Link to original story.
First and foremost of my concerns are directed towards the Federation of NGOs of Bangladesh: STOP YOUR MEMBERS FROM COLLECTING OR ADDING INTEREST NOW!
At the end of the story, the director of FNB is quoted denying these charges and saying that interest would not accumulate until after rehabilitation. So obviously there is a contradiction between his words and the (reports of) actions of his members on the ground. Let the investigations begin and if anything is amiss, let heads roll!
Secondly, let's talk about the wonderful vagueness of the report itself. "NGO" is a term liberally used throughout the report to refer to microcredit organizations or credit unions. That Oxfam, ICCDDR,B, CARE, BRAC and thousands of small local initiatives (some no doubt undertaken by religious men and women for religious reasons) are NGOs that are/have/will be doing good emergency relief and reconstruction work is something that does not come across. "NGO" thus comes to refer to a small set of non-denominational organizations that sprung up in the late 70s and you can picture ASA, BRAC and Grameen and forget about the rest. Amader Shomoy is a victim of this sort of narrow thinking.
So much for nuance!
Thirdly let's take this wonderful quote ALLEGEDLY by local government and army representatives. They have
ordered informed Amader Shomoy that "in the relief efforts, no NGOs have offered assistance so far"(direct translation; original: "ত্রান তৎপরতায় এখনও কোনও এনজিওর সহায়তা আসেনি।"). They go on to say that rather they have shown more energy in collecting their dues from their debtors.
Now I'm not even going to go into the fallacy exposed in my second point: NGOs have done emergency relief and rescue work in the past and are no doubt going to do it again. Additionally, international partners of local NGOs as well as international NGOs that have a presence in Bangladesh have been raising funds for relief ever since SIDR hit, in itself no mean feat.
What I'd like to remind readers is this: how friendly are "local government and army representatives" to citizen/volunteer initiatives that are completely independent of government influence, I.E. a NON-GOVERNMENTAL initiative? Remember the Khalishpur gruel kitchen fiasco? Let me quote just one prescient line from that article by Hameeda Hossain that has stuck with me even now:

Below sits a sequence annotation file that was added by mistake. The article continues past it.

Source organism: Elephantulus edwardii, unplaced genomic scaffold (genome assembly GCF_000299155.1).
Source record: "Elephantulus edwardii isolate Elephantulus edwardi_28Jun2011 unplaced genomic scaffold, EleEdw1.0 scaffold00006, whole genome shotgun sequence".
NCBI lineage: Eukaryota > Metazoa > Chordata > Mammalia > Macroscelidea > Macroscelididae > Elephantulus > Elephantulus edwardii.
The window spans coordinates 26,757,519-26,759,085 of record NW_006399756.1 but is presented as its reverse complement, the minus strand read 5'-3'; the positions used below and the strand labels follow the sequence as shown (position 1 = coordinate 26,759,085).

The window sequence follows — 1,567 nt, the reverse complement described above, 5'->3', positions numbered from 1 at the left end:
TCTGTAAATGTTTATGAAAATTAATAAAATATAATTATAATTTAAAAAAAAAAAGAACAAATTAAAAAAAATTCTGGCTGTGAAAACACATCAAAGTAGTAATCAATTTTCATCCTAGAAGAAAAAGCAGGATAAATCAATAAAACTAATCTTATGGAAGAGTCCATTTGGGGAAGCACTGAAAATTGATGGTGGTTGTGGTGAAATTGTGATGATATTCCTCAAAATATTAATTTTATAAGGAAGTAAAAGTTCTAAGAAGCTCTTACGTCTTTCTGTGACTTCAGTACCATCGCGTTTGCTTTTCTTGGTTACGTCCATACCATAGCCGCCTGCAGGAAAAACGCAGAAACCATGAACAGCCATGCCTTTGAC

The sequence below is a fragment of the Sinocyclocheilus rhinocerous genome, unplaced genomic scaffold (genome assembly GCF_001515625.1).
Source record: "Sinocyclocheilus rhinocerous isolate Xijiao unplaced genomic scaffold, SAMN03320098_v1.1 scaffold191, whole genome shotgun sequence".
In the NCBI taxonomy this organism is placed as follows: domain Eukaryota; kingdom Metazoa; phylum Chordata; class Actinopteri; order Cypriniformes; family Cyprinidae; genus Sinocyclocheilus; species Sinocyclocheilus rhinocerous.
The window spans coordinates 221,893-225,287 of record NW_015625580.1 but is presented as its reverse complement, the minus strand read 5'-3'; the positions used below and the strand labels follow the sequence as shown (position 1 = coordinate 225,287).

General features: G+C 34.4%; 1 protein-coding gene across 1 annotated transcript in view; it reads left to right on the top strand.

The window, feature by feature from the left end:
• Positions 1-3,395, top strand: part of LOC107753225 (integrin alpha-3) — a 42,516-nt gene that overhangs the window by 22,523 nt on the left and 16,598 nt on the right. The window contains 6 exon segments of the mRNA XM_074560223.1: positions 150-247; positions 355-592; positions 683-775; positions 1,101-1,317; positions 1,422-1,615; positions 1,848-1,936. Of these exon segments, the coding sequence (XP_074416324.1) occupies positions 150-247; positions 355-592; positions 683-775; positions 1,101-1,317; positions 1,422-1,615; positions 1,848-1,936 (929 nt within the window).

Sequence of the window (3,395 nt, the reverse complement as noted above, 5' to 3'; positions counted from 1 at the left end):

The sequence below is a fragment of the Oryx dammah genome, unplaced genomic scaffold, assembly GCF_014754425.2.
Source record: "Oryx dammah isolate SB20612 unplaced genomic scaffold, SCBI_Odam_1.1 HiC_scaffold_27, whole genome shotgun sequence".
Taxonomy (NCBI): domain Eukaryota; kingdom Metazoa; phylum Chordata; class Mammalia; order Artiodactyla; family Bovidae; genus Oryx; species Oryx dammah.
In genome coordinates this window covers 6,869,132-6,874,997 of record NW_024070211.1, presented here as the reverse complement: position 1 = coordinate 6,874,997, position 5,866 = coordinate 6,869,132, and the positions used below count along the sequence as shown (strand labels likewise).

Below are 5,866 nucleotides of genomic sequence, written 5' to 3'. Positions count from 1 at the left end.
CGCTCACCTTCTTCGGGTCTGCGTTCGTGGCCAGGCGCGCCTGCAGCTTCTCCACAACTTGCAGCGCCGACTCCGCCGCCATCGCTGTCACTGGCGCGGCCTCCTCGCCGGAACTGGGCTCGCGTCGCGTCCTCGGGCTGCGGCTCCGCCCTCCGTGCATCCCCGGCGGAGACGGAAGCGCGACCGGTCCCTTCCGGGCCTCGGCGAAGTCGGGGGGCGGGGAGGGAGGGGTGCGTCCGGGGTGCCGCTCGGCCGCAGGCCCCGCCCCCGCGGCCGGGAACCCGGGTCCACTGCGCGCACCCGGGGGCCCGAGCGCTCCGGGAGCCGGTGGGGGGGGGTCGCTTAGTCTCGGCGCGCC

With floods staring us in the face, will not the government want citizens' involvement in managing the disaster, as they have done in previous years? So, what's so different about Khalishpur?
Basically, the government has on some occasions in the past frowned upon citizen (ie. NON-GOVERNMENT) initiatives, thus sending signals to citizens that the bureaucratic hassles involved are way too high for any meaningful intiatives. They cannot now come back to complain that "NGOs" are not doing enough. There is no legal difference for citizens between helping fellow citizens in Khalishpur or Dubla Chor.
Lastly, a salute to people doing relief work for whatever reasons. I respect the armed forces and other government organizations for doing their duty and appreciate their efforts greatly, stories of which we see in the deshi media everyday. To that let me add my own small salute to the hundreds (if not thousands) of Red Crescent volunteers who were among the first ones on the scenes and continue to hand out relief. Indeed without their efforts, the early warning system would not have been such a big success.
They are our silent, under-appreciated heroes. They are neither "NGOs", nor "local and army representatives". BRCS is a government auxiliary manned by dedicated civilians, and without their work for the last 36 years, Bangladesh would have been a much worse place to live in for a lot of people. I salute these heroes and hope Amader Shomoy does a feature on them soon.